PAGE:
Q. How do you make a Victoria Cross?
A. Stick your finger in her ear.
We think you'll agree, that's one hilarious joke. However, we can also furnish you with a factual answer. The Victoria Cross, a bronze medal for war heroics, is actually made from cannons captured at Sebastopol in the Crimean War. This and other historical titbits can be gleaned from an article on the BBC about a peculiar auction taking place in London today.
The very first Victoria Cross awarded to a British army soldier will go on sale today at Spink Auctioneers. But its primacy is not the only facet that makes this lot unusual.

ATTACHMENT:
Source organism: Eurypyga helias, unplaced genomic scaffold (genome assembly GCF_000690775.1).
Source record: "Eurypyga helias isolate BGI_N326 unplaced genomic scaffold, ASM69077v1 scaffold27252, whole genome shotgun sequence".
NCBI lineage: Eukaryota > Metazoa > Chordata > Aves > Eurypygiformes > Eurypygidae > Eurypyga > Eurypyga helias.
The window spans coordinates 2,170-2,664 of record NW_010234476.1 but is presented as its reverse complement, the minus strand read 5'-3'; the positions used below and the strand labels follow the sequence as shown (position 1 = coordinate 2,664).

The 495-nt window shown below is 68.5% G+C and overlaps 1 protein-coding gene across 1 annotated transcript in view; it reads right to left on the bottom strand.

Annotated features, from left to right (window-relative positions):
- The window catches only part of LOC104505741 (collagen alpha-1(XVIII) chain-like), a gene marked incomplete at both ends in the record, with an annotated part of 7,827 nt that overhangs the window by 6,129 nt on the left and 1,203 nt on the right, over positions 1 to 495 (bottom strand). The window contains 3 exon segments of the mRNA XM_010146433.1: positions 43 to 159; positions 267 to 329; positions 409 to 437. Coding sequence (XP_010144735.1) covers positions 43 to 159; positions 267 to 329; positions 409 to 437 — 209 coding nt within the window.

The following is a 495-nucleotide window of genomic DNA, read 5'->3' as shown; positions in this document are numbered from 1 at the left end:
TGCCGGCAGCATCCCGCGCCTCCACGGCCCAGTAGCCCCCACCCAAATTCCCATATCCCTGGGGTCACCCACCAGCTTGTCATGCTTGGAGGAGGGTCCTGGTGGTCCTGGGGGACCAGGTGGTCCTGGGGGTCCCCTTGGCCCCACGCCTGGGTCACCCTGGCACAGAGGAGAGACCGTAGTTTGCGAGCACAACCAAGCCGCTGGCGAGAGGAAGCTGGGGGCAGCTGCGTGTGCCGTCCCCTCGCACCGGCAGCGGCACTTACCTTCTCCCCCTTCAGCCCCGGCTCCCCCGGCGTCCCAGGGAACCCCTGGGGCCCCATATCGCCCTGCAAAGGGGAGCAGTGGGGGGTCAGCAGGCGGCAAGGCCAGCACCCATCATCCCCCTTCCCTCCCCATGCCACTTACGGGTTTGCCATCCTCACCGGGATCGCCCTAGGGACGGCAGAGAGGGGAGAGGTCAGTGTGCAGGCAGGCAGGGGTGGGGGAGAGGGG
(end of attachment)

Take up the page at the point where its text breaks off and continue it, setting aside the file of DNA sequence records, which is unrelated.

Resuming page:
The VC belonged to Major John Simpson Knox, who lost his left arm to a cannonball while attacking the Russians at Sebastopol in 1855. Your cash will not only get you the VC, but also the self-same lead ball which so impudently separated Major Knox from his limb.
For collectors of medal-projectile combination packs, this is a unique opportunity. The seller (who remains anonymous) is also throwing in three other medals won by the aptly named Major Knox. The estimated sale price, at £120,000, will cost you both an arm and a leg.